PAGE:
For the last century, materials like silicon and gold have been channels to the force which has fueled civilization—electronics. The electrons’ behavior in all such traditional materials is simple, that is, they mostly ignore one another.
Conversely, upcoming electronics fabricated for quantum technologies demand the development of innovative quantum materials. For example, in quantum materials such as high temperature superconductors, interactions between electrons are extremely strong and the electrons also behave quite strangely, so much so that they have defied explanation, until now.
However, at present, researchers have made a major breakthrough with regards to the method and understanding. Predicated on a range of 80 artificial neural networks (ANN) that were designed and trained by the researchers to detect varied forms of electronic matter, machine learning has come across a novel state known as a Vestigial Nematic State (VNS).
I have focused on visualisation of electrons at atomic level. Twenty years ago we developed a microscope that could see directly where all electrons are in the quantum materials, and how the function. In this new collaboration with Professors Eun-Ah Kim (Cornell) and E. Kathami (San Jose State), we fed an electronic image archive gathered over about 20 years—1000s of electronic structure images—into these artificial neural networks. To my amazement it actually worked!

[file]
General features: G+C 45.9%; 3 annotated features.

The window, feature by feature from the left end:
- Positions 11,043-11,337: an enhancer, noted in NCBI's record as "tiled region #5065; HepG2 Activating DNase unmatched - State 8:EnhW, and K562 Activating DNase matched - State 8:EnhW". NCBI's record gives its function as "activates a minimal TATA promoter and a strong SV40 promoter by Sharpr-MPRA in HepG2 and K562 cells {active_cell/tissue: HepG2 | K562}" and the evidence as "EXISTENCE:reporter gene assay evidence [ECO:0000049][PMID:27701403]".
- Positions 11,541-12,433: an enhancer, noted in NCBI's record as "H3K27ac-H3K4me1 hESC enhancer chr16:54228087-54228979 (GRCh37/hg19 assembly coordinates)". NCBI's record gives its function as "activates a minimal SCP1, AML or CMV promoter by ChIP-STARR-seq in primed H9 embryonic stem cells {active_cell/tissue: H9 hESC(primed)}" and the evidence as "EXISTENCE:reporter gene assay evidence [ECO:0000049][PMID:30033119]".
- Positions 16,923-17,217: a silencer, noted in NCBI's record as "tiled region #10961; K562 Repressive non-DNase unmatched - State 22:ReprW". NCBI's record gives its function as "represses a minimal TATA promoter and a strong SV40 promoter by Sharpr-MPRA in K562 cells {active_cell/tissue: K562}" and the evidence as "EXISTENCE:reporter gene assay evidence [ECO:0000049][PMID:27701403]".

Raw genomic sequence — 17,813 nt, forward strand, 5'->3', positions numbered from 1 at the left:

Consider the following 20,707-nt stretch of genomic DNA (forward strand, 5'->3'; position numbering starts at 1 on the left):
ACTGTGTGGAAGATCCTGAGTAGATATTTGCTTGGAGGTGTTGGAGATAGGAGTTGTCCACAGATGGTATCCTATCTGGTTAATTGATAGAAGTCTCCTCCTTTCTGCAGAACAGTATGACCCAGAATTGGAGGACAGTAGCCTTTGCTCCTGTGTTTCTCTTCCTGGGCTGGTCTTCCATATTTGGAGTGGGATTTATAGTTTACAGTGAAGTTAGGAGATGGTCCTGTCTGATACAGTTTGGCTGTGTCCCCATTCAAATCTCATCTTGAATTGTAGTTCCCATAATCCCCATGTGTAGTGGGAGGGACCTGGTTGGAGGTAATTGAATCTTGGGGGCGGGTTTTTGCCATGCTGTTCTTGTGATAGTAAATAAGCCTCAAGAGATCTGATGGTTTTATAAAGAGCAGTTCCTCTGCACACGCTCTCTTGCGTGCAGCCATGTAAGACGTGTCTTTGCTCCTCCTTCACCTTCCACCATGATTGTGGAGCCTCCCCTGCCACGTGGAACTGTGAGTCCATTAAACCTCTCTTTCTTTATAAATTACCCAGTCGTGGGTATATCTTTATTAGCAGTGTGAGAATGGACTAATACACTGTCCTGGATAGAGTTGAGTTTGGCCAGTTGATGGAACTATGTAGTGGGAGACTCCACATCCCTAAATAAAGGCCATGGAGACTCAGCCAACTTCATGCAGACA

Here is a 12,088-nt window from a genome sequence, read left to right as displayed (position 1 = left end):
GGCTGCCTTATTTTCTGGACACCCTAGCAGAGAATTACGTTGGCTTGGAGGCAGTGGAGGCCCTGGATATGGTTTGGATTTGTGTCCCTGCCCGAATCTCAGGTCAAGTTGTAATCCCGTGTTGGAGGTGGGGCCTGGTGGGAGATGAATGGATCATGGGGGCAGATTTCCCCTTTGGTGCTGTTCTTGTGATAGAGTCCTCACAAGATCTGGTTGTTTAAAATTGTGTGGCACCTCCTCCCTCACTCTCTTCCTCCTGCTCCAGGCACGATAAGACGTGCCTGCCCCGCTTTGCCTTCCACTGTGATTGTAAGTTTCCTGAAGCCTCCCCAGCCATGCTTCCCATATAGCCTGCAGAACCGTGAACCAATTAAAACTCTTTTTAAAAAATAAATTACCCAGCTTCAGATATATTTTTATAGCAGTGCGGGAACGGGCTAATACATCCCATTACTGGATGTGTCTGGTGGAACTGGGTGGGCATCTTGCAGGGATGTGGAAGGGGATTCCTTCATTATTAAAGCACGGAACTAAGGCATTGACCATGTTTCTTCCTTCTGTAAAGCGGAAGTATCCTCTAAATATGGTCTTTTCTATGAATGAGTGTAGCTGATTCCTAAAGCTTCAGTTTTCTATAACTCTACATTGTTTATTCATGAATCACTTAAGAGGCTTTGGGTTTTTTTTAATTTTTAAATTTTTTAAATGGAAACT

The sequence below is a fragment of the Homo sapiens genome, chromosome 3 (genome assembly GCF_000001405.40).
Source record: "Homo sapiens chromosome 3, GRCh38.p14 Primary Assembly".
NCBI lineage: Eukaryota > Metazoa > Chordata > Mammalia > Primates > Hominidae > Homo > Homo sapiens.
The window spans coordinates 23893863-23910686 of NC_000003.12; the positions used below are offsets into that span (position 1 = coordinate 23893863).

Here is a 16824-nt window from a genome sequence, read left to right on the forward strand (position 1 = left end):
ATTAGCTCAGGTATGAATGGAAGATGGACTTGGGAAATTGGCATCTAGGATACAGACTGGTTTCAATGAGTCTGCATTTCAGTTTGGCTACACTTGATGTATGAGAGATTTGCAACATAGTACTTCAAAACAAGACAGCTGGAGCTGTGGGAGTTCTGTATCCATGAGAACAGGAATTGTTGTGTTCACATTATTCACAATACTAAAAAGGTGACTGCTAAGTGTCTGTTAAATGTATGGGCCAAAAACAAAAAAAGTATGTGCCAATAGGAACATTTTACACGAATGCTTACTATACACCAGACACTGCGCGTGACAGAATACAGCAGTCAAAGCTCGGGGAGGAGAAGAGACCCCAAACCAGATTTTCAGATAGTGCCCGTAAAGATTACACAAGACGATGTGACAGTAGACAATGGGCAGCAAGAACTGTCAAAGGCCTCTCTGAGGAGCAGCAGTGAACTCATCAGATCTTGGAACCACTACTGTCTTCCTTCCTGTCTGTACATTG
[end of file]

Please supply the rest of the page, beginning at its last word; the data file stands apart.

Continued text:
JC Séamus Davis, Study Lead Author and Professor, Department of Physics, University of Oxford
JC Séamus Davis continued, "The Vestigial Nematic State had been predicted by theorists but there was no experimental evidence. It was thrilling to see how the new machine learning technique discovered it hiding in plain sight."
For general scientific method, it is a milestone because it shows how machine learning methods are capable of processing and identifying certain symmetries of extremely intricate image-arrays from electronic quantum matter data.
By combining quantum matter visualization with machine learning, the researchers hope that it will expedite the developments in quantum material, particularly in the field of high-temperature superconductivity, in the search for room temperature quantum computers.